Jack Cornfield tells us; "Work with compassion practice intuitively. At times it may feel difficult, as though we might be overwhelmed by the pain. Remember, we are not trying to “fix” the pain of the world, only to meet it with a compassionate heart."
in most of my classes this week, we will explore compassion. I hope to see you on the yoga mat, and if not, please enjoy the contemplations and meditation exercises below.
Here is to a beautiful week filled with compassion!
CONTEMPLATION OF THE WEEK: COMPASSION
Start by examining your feelings when thinking about suffering. Don't sensor yourself, look at this openly and ask yourself freely:
Do I want to suffer? Do others want to suffer and where can I see this demonstrated in others lives or behaviors? Do I wish anyone else to suffer? Can I wish to be right without wishing for someone to suffer by default? What is so special about me, that I protect myself and not others? Can I forgive my enemies for being imperfect humans, just like me?
You may wish to jot down your thoughts on these questions in a journal.
6 Simple Steps to Compassion Meditation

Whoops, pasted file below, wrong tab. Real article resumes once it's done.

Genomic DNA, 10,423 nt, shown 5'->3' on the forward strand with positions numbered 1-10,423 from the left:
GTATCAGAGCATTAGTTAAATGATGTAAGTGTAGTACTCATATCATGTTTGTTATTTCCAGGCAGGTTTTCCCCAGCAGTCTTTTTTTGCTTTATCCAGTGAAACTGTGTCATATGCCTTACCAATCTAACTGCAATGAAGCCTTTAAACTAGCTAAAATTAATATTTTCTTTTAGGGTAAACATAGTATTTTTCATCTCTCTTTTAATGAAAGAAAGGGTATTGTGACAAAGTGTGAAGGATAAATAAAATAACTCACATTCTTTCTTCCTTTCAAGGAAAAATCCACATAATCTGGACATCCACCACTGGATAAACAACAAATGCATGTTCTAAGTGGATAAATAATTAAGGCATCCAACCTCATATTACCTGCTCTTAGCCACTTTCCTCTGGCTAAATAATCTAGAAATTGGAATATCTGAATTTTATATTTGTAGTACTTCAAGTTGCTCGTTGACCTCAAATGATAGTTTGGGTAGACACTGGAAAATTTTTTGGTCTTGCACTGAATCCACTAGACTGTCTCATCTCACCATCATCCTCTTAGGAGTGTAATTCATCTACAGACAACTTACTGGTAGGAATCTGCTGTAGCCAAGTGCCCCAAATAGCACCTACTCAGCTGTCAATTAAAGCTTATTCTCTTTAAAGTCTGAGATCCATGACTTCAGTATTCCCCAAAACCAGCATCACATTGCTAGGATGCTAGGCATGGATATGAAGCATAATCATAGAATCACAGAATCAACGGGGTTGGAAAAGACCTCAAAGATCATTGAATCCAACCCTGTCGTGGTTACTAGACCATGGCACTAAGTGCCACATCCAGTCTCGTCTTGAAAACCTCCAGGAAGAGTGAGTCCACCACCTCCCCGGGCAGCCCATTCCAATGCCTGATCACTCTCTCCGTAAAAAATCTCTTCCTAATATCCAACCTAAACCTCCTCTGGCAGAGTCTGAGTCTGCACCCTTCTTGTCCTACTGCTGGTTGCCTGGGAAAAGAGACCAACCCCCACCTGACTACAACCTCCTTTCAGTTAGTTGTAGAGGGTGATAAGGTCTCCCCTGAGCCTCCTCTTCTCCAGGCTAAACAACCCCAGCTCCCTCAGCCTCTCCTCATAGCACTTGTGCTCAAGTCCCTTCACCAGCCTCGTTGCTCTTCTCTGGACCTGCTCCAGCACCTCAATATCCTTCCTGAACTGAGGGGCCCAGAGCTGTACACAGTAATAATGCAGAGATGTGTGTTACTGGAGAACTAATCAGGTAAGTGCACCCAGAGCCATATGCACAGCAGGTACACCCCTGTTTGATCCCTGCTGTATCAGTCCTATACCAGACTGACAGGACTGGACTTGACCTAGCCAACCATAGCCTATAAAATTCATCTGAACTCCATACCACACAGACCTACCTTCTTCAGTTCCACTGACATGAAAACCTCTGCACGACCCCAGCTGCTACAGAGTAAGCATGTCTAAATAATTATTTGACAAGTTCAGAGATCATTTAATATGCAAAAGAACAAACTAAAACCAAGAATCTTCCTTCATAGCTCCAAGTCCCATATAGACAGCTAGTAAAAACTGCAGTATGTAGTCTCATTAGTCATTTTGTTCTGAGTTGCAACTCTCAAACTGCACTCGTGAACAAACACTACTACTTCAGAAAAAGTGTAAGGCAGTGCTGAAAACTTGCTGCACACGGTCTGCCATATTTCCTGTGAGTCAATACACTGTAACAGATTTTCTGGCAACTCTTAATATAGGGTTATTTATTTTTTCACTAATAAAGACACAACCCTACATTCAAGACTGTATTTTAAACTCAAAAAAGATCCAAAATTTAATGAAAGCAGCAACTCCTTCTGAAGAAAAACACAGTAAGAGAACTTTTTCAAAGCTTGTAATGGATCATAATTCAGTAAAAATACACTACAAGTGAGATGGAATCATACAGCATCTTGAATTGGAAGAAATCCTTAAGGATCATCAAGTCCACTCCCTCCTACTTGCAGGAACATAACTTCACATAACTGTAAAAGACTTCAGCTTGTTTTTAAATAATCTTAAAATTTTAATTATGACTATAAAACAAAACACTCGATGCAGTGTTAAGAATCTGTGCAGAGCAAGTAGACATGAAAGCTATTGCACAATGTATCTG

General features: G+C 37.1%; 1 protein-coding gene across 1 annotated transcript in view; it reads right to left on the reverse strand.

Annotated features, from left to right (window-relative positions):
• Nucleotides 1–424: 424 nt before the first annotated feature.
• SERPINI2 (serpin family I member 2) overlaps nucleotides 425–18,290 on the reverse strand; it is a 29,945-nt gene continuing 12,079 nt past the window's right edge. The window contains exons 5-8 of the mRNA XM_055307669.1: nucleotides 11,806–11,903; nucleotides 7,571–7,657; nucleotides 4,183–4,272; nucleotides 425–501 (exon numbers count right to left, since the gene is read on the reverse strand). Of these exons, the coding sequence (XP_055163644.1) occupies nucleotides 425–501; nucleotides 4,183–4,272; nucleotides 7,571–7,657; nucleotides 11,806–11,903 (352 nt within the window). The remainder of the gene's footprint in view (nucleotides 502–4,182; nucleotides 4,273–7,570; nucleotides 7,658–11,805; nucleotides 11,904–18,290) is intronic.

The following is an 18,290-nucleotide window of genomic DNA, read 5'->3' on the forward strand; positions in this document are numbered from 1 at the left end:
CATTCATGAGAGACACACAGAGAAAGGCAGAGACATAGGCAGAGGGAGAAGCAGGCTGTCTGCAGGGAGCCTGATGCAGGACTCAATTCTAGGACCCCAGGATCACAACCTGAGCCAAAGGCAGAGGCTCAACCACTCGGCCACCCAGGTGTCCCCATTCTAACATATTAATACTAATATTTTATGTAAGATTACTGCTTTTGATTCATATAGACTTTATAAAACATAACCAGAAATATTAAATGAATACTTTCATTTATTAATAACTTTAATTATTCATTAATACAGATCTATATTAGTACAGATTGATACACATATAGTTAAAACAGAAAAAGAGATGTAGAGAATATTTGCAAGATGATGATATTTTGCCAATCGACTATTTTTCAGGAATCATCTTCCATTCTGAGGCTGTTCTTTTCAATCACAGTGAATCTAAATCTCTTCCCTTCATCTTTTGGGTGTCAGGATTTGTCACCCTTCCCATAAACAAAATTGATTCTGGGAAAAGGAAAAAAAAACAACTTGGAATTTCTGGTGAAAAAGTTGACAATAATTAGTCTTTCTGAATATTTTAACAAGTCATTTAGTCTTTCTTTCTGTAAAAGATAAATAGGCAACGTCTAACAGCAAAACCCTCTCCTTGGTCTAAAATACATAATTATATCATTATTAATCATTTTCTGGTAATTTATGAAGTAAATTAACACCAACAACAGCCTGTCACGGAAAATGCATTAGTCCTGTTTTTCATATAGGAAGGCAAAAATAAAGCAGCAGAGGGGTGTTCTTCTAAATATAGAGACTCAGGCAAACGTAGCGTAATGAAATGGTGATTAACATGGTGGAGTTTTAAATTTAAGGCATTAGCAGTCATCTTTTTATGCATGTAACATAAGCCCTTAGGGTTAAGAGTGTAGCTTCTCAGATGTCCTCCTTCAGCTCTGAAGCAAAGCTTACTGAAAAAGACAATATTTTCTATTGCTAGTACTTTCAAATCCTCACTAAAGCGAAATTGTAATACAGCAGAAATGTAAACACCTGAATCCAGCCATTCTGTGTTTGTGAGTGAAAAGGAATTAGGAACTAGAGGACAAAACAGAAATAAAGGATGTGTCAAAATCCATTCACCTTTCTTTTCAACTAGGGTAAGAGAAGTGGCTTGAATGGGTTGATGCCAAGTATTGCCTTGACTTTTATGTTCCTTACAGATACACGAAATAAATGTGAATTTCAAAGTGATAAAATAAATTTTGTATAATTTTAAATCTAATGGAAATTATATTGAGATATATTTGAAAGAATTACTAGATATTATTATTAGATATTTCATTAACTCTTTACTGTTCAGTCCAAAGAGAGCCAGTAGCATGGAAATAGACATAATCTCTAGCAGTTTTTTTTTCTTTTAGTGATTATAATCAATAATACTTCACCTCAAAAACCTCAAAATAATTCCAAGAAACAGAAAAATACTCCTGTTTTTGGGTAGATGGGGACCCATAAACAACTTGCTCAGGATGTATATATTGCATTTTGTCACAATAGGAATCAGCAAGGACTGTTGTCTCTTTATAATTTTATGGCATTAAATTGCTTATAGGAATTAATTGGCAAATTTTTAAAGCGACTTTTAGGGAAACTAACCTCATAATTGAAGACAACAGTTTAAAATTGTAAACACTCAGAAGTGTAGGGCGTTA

- Sit in a soft but upright posture: spine is straight, hands rest on the things; arms, shoulders, jaw and neck are at ease; eyes are closed or gaze is downward
- Gently bring focus to the heart region of the body, breathing in and out from this area; notice any sensations you may feel in this region of the body
- Begin by allowing loving, accepting and kind
feelings toward yourself. Notice and release any judgmental thoughts that may arise
- As you breathe in and out, silently repeat
the words: "May I be free of distress and suffering"
- Continuing to breathe in and out, repeat the words, substituting "I" with an individual's name, an animal or situation you wish to feel compassion for. "May _____ be free of distress and suffering."
- Come back to the heart region of the body. Reverently and lovingly place your hands over the heart. Stay with the heart for a few more moment, noticing any sensations that arise